FCC Chaiman Ajit Pai praised leadership for signing the bill on March 23, 2018. He stated, “Today’s action by President Trump and Congress will help America lead the world in 5G. By fixing the upfront payments issue, this law will enable the FCC to commence a 5G spectrum auction later this year. It also includes the MOBILE NOW Act, which will lead to the identification of at least 255 MHz of licensed and unlicensed spectrum that will help the United States continue to lead in wireless innovation and deployment.”  https://www.fcc.gov/document/chairman-pai-statement-fcc-reauthorization-legislation-becoming-law

 

Indicted Congressman Introduces New Radiofrequency Radiation “Safety Act”  Removing Liability

Despite being indicted on charges of campaign fraud in August 2018,  San Diego congressman Duncan Hunter (R- San Diego) went on to win re-election in November and quickly introduced  H.R. 7236 – Radiofrequency Radiation Site Safety Information Act of 2018, on Dec 10, 2018  

The stated goal is for the FCC to  “promulgate regulations that provide for the establishment of an online database that contains safety information relating to the radiofrequency radiation emissions of covered facilities.” However, it later adds a clause that removes all liability in a civil action for RF emissions for “the licensee of a covered facility, the owner or property manager of a site where a covered facility is located, any person performing work at such a site or employing an individual performing work at such a site, and such other persons as the Commission considers appropriate…”, stating “A person described in subsection (b)(1) with respect to a covered facility shall not be liable in any civil action for an injury alleged to have been caused by radiofrequency radiation emissions of such facility…”

 

5G safety Questioned by Congress Members Blumenthal and Eshoo

Connecticut Senator Blumenthal and California Assemblywoman Eshoo sent a letter to FCC Commissioner Carr on Dec 3, 2018 formally requesting the FCC to provide scientific documentation about the safety of 5th Generation Internet connectivity, as the roll out of this new technology begins.  See PST Newsblog Dec 30,2018.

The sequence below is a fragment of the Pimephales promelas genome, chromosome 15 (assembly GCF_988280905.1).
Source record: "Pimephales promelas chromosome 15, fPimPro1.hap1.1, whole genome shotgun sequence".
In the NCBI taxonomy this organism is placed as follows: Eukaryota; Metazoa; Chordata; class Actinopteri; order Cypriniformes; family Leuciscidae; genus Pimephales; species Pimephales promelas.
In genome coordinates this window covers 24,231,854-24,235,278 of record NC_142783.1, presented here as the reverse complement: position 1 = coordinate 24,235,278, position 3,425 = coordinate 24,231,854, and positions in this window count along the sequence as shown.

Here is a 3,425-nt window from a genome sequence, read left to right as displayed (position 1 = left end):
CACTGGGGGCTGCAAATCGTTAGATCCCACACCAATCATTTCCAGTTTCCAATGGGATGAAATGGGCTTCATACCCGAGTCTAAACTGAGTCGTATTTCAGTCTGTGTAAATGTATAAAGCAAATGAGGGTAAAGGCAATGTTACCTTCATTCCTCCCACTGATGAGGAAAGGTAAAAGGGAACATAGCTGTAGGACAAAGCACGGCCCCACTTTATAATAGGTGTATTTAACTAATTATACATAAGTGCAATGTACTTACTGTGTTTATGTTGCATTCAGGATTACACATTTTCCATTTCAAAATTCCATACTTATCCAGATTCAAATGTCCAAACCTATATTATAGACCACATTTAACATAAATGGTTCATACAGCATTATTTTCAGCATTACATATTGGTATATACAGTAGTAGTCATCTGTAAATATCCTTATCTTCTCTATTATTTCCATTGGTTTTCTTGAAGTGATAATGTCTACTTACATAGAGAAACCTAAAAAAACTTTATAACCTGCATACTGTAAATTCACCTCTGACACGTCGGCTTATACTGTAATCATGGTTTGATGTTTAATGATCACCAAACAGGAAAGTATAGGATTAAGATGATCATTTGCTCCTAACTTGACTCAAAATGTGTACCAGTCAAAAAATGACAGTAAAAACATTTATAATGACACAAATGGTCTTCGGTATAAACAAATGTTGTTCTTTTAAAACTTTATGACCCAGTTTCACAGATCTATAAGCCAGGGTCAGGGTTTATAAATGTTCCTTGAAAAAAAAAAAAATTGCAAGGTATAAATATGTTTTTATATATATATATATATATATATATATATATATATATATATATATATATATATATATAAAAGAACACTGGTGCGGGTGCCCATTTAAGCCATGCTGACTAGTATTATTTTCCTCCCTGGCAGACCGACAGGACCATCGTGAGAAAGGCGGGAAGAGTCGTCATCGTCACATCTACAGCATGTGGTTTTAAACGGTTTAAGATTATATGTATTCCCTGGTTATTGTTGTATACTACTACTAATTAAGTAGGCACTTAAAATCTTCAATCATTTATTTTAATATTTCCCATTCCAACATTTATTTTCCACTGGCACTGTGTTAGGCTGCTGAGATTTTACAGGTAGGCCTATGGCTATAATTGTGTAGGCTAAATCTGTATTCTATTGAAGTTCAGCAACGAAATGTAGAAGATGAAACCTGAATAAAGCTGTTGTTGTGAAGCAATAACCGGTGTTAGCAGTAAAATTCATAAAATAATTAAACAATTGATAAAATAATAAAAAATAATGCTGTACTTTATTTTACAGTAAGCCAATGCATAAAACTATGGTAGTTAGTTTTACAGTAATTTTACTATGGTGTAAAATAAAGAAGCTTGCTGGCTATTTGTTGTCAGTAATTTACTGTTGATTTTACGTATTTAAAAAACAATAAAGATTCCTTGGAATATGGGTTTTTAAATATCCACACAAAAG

Lawsuits: The Unraveling of Telecom Legislation?

With more government officials and residents aware of the hazards and pitfalls of telecommunications expansion and overuse of digital media, more legal challenges are being initiated.

  •  Cities are  suing the FCC over limitations of their right to charge fair fees for use of public utility poles
  • A Legal analysis that challenges FCC Rules for ministerial permits and other aspects of FCC Rules was written for Montgomery County Maryland
  • A Citizen lawsuit was filed December 21, 2018  by the Santa Fe Alliance for Public Health and Safety against the City of Santa Fe and the U.S. Government for violations of due process and the U.S. constitution
  • AT&T Services is suing the FCC for not adopting a “deemed granted” remedy for instances when a state or local government entity fails to act on a request for small cells within a reasonable time
  • The NRDC challenged the FCC ruling to exempt small cells from environmental review “to retain the public’s ability to influence where the facilities are sited and to mitigate any harm they might cause.”
  • Examination of 5G Small Cell Emissions show FCC Limits are exceeded within 11 feet

See Also PST Cell Towers and City Ordinances